A new government, a new hope for a green agenda

As the excitement – or shock – over the landslide win of the Liberal government under Justin Trudeau settles in, everyone is waiting to see whether the party’s promises for “real change” will come true.

What can Canadians, Torontonians and East Enders expect from their environmental agenda?

In Real Change: A new plan for Canada’s environment and economy, Prime Minister Trudeau promises to tap into opportunities meant to not only benefit the environment, but also boost our economy.

During Stephen Harper’s nine years as PM, the Conservative government openly questioned scientific research, cut environmental protection programs, reduced funding for science, prevented scientists from speaking publicly, and refused to take meaningful action on climate change.

That is about to change – or so the Liberals say. Here are some of the promises to improve our environment and economy hand-in-hand.


On climate change

The promise: Join with the provinces and territories to take action on climate change.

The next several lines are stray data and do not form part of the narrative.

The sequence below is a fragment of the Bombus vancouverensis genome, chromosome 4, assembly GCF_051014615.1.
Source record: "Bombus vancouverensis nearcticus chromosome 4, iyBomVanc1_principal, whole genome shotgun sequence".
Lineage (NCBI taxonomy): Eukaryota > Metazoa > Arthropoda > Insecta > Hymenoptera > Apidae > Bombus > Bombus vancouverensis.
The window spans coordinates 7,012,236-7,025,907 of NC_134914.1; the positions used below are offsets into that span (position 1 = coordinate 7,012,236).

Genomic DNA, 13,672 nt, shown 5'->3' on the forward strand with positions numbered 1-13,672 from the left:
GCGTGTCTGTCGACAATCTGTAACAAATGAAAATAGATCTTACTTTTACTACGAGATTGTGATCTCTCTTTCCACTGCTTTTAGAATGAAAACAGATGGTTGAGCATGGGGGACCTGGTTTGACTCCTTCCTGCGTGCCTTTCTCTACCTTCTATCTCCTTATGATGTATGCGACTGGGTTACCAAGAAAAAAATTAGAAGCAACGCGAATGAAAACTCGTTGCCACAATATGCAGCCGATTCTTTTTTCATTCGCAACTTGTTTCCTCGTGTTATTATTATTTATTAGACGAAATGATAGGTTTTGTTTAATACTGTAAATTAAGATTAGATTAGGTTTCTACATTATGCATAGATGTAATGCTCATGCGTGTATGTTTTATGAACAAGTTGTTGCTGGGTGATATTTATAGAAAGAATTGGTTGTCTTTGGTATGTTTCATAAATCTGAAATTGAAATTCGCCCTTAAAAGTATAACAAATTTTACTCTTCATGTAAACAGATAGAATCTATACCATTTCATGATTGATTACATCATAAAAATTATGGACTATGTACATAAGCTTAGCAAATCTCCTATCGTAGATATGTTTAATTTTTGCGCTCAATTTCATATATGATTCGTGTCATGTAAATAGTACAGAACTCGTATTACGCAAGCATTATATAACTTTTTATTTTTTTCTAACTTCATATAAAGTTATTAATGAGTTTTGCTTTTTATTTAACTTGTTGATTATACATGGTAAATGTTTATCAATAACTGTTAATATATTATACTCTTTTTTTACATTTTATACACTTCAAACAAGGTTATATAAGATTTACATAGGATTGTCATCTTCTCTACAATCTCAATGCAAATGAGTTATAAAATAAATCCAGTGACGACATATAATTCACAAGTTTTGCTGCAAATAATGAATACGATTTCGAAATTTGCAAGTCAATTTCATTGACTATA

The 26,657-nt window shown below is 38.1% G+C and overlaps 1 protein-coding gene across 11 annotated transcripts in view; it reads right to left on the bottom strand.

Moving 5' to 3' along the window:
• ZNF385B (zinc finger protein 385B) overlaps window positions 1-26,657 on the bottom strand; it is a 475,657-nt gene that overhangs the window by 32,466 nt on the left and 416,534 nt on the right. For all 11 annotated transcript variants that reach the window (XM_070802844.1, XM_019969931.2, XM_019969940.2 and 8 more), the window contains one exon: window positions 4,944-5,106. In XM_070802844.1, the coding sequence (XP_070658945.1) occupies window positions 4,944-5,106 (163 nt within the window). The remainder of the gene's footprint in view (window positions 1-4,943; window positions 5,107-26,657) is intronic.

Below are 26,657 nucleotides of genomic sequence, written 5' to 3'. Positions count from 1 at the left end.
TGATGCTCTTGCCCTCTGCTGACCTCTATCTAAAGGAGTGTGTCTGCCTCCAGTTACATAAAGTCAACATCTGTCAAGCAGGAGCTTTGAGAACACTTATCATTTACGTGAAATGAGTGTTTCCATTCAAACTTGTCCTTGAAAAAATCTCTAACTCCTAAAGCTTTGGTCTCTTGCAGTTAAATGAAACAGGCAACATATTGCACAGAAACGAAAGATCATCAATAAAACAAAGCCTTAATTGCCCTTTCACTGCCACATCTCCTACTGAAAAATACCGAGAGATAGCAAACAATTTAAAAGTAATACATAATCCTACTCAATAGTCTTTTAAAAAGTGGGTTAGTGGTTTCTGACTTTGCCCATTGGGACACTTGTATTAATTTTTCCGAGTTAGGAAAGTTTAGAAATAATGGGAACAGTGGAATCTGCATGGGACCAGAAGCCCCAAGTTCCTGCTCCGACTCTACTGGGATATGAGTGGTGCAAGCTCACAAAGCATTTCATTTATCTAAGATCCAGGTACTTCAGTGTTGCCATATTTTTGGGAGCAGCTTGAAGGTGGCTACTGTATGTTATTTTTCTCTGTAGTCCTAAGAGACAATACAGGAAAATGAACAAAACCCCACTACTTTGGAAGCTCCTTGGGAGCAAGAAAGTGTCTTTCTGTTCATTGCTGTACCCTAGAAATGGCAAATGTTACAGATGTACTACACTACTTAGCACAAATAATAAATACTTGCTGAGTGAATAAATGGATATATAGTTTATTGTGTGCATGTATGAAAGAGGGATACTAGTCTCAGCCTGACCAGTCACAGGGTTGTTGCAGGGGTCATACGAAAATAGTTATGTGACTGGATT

That sounds lovely; let’s all hold hands and sing Kumbaya. But what does it mean in practical terms?

The Liberal platform outlines plans for a carbon tax (though the word “tax” is referred to as a fee or pricing), to establish national emissions-reduction targets, and a new $2 billion trust to fund projects that reduce carbon emissions.

Surprisingly, Trudeau supports the tar sands industry and construction of pipelines, which will anger most environmentalists. One can only hope he won’t follow in Harper’s footsteps in being so pro-oil that it flies in the face of being pro-environment.

What we need is to phase out subsidies for the fossil fuel industry (as promised), and to partner with the US and Mexico on a North American clean energy and environmental agreement. We also need stricter GHG emission targets. The global goal is to prevent average temperatures from rising more than 2 degrees Celsius above 1990 levels. According to NASA’s data, we are already close to a 1 degree rise.